[FOUNTAIN]Will the spirit of Kaesong live on?

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[FOUNTAIN]Will the spirit of Kaesong live on?

The Joseon Dynasty maintained the traditional class system of aristocrats, farmers, artisans and merchants. At the time, merchants were regarded as the lowest class.
But in Kaesong, it was the other way around. The Goryeo Dynasty’s high-ranking officials and scholars, who opposed the newly emerging Joseon Dynasty, chose to become merchants. The knowledge and morality of the educated class helped to establish the tradition of Kaesong merchants, who saw rationality and loyalty as important.
On the basis of this tradition, Kaesong became the most developed business center of the Joseon Dynasty, and the merchants were sophisticated businessmen, creating a double-entry bookkeeping system two centuries ahead of Western countries. They controlled the flow of goods all across the nation with their financial power accumulated through ginseng trading, using their sharp business acumen and boldness to invest big money at great risk.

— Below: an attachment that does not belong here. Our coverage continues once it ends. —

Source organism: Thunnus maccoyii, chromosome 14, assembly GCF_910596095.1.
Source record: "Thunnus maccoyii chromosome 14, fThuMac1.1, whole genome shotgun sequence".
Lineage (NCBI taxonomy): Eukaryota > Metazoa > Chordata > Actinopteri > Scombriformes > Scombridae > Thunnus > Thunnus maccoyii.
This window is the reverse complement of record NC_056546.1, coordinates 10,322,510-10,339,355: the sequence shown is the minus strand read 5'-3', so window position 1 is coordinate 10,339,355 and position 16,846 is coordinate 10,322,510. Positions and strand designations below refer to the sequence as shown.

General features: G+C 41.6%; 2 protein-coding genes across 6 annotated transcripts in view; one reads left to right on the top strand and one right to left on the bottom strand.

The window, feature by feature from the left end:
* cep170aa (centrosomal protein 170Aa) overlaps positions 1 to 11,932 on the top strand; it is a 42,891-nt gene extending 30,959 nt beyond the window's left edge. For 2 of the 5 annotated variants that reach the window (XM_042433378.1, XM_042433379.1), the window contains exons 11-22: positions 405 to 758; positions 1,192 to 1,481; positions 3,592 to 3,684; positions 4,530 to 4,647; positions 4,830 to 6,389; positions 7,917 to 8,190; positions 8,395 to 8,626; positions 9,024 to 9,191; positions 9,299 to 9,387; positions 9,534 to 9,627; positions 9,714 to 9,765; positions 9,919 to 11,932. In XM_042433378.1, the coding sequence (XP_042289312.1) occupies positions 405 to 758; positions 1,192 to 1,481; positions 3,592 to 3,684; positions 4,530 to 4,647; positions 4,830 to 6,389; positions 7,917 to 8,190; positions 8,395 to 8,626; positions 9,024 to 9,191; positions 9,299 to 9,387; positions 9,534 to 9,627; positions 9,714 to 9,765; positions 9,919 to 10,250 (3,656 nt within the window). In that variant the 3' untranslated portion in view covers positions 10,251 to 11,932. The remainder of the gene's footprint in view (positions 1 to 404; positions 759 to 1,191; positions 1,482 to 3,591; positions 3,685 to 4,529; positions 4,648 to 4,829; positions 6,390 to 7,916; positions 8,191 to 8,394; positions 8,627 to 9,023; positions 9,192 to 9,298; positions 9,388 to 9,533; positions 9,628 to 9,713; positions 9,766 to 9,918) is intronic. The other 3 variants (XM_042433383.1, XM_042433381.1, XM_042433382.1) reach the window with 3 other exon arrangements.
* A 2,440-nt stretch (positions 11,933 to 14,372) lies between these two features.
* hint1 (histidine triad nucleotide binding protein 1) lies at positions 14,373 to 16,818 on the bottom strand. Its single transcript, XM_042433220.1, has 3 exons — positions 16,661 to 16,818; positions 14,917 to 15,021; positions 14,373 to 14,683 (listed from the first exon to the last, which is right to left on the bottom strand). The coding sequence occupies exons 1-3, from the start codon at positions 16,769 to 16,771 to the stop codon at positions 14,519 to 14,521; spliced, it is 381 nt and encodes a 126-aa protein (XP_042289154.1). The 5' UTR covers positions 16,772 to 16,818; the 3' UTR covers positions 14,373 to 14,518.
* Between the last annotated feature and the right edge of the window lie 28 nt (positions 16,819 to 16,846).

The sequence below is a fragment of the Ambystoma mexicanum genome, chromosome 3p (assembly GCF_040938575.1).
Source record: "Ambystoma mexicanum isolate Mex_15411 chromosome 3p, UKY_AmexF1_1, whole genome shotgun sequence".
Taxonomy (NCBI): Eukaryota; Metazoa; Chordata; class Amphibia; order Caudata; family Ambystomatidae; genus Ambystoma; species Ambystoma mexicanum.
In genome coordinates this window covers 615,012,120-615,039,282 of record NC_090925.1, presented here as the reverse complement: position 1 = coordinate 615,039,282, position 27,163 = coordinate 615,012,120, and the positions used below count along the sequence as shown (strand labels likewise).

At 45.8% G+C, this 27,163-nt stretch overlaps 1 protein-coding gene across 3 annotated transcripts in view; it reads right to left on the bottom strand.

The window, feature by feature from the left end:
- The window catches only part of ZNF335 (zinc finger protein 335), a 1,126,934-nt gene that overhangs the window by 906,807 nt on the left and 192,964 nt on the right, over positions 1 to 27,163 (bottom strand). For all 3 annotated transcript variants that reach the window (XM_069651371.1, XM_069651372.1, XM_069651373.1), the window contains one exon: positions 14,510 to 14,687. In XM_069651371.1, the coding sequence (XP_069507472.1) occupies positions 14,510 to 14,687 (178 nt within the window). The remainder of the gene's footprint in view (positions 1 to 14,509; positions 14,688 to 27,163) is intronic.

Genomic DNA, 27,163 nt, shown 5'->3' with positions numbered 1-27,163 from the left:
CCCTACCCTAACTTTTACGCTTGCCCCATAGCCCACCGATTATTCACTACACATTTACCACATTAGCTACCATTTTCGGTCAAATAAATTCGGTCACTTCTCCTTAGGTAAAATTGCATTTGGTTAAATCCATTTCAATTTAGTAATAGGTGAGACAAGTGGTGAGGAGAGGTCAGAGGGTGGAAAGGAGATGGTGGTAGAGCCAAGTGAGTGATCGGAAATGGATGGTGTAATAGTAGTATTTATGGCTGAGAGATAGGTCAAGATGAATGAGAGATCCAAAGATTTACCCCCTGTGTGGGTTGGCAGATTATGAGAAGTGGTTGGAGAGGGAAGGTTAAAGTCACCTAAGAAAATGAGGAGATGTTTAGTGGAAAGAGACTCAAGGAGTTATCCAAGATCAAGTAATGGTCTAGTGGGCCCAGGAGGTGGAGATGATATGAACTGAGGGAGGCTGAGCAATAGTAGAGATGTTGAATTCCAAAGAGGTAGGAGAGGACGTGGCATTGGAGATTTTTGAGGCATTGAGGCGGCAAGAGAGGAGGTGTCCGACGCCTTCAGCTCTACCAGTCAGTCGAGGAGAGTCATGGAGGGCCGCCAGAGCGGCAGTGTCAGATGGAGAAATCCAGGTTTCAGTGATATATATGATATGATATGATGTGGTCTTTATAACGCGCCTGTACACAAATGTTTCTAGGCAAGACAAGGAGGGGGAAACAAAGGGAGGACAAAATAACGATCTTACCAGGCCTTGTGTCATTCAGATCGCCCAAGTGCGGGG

A novel “Mimang” (Illusion), by Park Wan-seo, tells the story of a Kaesong business magnate, Jeon cheo-man, and his granddaughter, Jeon Tae-im, during the last years of the Joseon Dynasty and the early days of Japanese colonial rule. It illustrates the Kaesong merchant’s steadfast attitude of refusing to accept “unrighteous” profit. Mr. Jeon cut off ties to his second son, who cooperated with the Japanese because he believed that loyalty among people should come before profit.
In contrast, “Sangdo” by Choi In-ho claims that the merchants of Euiju considered “business morality” paramount, while the merchants of Kaeseong, who were realists, emphasized “business technique.”
On Thursday, a fashion show sponsored by a South Korean company was held in Kaesong. The show, in which models clad in mini-skirts danced under the spotlights, shocked the North Koreans. Afterward, the North Koreans reportedly complained that it was too noisy and that they were too distracted to pay attention to the fashions.
I think the spirit of the Kaesong merchants can be resurrected some day when the North Koreans are able to enjoy fashion shows and accept mini-skirts. This past show could have been the start of that.


by Lee Se-jung

The writer is a deputy business news editor of the JoongAng Ilbo.

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